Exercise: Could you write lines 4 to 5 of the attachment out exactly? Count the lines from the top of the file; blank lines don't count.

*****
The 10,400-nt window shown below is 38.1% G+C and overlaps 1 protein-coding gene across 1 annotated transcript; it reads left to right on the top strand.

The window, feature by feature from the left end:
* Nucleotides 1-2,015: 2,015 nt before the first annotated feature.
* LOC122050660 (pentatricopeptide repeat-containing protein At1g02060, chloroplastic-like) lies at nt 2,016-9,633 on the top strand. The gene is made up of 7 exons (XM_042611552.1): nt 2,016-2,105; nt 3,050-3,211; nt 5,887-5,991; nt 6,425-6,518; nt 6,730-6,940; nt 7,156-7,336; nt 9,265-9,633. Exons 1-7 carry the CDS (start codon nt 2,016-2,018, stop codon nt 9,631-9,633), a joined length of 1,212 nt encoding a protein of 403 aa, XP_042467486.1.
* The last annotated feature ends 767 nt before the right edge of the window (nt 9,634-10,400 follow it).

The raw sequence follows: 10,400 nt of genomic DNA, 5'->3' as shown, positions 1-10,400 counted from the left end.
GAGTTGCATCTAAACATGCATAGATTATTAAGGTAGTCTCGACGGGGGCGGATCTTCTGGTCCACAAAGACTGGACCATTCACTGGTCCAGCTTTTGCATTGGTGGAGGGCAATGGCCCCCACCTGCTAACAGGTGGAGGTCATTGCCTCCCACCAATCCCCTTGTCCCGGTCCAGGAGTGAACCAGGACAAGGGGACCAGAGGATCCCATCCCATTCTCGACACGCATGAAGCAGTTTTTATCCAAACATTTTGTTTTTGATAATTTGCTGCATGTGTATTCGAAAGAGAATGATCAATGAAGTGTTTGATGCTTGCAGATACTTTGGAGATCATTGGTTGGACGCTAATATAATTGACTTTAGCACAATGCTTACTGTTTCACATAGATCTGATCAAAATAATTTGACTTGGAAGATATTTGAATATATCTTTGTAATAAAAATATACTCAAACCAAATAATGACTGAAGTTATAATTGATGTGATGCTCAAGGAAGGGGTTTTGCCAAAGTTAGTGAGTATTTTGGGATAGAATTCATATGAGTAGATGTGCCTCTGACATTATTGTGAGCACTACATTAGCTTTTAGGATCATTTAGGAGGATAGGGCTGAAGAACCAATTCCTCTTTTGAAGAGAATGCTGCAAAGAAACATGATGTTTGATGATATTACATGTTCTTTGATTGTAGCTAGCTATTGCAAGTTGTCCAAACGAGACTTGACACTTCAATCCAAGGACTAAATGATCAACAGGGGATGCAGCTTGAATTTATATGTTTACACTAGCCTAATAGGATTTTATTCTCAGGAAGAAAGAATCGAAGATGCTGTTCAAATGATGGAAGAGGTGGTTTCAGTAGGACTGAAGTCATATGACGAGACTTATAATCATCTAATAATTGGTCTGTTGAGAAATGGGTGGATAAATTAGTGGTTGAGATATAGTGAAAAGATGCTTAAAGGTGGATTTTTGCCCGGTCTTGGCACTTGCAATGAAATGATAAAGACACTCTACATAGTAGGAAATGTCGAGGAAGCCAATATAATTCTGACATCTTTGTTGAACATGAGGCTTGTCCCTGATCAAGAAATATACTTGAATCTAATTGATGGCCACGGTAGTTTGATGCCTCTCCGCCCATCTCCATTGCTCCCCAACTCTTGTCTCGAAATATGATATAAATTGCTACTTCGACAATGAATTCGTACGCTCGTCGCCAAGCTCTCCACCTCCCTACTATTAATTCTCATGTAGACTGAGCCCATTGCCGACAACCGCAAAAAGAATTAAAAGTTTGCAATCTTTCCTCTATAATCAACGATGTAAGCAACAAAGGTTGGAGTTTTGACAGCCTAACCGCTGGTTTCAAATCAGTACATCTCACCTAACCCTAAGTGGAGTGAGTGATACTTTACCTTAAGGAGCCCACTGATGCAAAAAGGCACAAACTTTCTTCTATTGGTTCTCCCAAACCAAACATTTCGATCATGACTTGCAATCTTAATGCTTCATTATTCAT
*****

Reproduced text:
* LOC122050660 (pentatricopeptide repeat-containing protein At1g02060, chloroplastic-like) lies at nt 2,016-9,633 on the top strand. The gene is made up of 7 exons (XM_042611552.1): nt 2,016-2,105; nt 3,050-3,211; nt 5,887-5,991; nt 6,425-6,518; nt 6,730-6,940; nt 7,156-7,336; nt 9,265-9,633. Exons 1-7 carry the CDS (start codon nt 2,016-2,018, stop codon nt 9,631-9,633), a joined length of 1,212 nt encoding a protein of 403 aa, XP_042467486.1.
* The last annotated feature ends 767 nt before the right edge of the window (nt 9,634-10,400 follow it).